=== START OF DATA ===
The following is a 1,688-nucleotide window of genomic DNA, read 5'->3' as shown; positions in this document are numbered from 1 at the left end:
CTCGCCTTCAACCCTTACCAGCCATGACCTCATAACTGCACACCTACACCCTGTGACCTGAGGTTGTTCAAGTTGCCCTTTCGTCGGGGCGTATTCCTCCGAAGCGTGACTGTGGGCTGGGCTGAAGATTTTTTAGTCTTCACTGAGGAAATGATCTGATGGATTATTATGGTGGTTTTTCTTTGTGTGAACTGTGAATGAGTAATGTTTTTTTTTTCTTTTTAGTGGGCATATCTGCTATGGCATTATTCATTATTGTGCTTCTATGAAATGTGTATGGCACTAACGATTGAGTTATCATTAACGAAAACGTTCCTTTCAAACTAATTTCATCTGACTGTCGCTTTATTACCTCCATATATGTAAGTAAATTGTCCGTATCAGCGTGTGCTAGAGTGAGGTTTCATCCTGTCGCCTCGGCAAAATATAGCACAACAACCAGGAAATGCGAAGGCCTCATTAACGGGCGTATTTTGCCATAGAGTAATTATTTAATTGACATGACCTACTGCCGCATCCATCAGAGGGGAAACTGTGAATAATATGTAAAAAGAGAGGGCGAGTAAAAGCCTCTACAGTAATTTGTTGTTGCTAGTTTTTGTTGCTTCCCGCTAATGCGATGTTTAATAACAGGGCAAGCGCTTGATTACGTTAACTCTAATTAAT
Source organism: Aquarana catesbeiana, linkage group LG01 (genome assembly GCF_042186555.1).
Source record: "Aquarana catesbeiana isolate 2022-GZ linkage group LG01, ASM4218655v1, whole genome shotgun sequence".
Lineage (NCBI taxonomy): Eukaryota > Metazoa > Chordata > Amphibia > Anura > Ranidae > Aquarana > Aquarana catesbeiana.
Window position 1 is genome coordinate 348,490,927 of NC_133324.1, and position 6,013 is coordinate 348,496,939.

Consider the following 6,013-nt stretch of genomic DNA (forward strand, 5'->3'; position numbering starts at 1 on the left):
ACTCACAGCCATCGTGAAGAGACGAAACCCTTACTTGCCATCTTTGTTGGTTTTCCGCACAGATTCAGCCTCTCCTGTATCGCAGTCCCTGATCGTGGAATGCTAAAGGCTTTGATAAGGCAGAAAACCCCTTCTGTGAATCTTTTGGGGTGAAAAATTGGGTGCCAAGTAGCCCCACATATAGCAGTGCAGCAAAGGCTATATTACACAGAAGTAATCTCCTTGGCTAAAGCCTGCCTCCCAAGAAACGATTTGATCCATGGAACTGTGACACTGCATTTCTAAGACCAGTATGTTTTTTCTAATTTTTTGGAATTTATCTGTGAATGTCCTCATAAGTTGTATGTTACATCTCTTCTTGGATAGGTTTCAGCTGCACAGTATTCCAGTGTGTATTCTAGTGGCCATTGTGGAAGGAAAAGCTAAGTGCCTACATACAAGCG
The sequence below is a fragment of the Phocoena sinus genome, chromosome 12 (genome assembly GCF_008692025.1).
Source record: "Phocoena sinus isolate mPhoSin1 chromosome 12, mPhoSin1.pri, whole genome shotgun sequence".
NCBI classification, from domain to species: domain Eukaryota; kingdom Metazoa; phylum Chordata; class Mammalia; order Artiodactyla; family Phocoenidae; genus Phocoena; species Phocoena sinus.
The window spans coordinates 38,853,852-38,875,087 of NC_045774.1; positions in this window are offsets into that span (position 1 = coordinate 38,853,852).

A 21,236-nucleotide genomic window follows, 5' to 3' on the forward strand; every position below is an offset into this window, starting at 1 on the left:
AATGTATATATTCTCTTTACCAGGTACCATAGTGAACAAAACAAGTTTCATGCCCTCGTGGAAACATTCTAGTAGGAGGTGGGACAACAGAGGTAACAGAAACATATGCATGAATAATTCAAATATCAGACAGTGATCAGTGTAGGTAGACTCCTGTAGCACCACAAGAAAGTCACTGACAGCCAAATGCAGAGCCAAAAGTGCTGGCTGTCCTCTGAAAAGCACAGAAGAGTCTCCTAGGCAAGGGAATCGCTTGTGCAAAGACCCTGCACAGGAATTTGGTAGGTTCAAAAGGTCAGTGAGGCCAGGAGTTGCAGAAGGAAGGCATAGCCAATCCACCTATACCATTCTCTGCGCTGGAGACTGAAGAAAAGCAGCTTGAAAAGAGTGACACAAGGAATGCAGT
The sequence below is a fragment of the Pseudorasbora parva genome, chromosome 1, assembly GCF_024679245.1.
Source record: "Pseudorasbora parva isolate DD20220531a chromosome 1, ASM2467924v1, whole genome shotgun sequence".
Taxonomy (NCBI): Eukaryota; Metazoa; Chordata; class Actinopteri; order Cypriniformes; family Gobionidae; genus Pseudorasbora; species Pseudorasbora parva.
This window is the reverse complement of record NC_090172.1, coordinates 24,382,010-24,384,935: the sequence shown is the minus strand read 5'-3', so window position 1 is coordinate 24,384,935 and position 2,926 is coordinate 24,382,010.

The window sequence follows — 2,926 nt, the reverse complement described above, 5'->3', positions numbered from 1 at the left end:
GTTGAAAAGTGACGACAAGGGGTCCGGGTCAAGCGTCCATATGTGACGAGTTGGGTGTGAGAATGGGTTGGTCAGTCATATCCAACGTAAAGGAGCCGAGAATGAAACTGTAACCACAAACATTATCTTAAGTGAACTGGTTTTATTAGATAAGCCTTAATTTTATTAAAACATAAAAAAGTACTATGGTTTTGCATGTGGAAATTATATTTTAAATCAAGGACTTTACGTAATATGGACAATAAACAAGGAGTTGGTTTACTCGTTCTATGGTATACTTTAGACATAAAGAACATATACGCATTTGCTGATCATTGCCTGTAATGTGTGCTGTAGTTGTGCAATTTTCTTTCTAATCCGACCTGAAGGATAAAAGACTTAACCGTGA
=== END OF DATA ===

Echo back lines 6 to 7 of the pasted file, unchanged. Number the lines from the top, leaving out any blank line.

Window position 1 is genome coordinate 348,490,927 of NC_133324.1, and position 6,013 is coordinate 348,496,939.

Consider the following 6,013-nt stretch of genomic DNA (forward strand, 5'->3'; position numbering starts at 1 on the left):